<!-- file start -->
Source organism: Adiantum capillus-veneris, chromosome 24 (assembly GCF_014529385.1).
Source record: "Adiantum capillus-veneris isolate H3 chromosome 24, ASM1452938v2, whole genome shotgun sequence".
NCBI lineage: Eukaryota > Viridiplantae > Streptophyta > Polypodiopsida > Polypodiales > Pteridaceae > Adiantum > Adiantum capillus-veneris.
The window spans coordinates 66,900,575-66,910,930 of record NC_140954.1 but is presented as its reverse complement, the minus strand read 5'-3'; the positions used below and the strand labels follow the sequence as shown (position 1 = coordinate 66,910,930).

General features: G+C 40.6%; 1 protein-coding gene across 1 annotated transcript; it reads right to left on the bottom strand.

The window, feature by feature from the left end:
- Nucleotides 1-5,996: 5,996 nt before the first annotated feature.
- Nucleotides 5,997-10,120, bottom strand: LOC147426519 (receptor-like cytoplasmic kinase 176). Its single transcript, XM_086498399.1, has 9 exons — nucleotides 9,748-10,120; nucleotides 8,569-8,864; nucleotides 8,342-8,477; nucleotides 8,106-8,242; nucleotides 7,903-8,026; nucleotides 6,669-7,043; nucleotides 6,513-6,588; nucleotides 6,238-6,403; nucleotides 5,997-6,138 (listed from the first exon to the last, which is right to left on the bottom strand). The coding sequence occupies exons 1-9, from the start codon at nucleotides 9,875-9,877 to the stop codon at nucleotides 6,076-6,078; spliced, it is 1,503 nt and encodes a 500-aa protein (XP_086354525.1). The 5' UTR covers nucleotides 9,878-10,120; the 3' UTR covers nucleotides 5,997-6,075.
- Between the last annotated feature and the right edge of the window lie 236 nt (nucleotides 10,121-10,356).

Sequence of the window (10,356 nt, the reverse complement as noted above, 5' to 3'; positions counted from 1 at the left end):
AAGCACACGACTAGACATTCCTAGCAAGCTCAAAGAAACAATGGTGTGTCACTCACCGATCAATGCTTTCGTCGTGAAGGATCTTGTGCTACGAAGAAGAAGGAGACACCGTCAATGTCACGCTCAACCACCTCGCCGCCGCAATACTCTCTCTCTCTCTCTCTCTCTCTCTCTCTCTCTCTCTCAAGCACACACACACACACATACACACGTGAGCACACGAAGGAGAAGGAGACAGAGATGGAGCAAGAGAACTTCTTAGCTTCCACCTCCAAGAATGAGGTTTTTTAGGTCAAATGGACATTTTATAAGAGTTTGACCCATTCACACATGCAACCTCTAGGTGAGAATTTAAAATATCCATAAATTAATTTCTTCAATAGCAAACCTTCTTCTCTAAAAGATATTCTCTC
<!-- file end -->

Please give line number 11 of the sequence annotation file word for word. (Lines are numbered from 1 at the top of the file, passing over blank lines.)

AAGCACACGACTAGACATTCCTAGCAAGCTCAAAGAAACAATGGTGTGTCACTCACCGATCAATGCTTTCGTCGTGAAGGATCTTGTGCTACGAAGAAGAAGGAGACACCGTCAATGTCACGCTCAACCACCTCGCCGCCGCAATACTCTCTCTCTCTCTCTCTCTCTCTCTCTCTCTCTCTCTCAAGCACACACACACACACATACACACGTGAGCACACGAAGGAGAAGGAGACAGAGATGGAGCAAGAGAACTTCTTAGCTTCCACCTCCAAGAATGAGGTTTTTTAGGTCAAATGGACATTTTATAAGAGTTTGACCCATTCACACATGCAACCTCTAGGTGAGAATTTAAAATATCCATAAATTAATTTCTTCAATAGCAAACCTTCTTCTCTAAAAGATATTCTCTC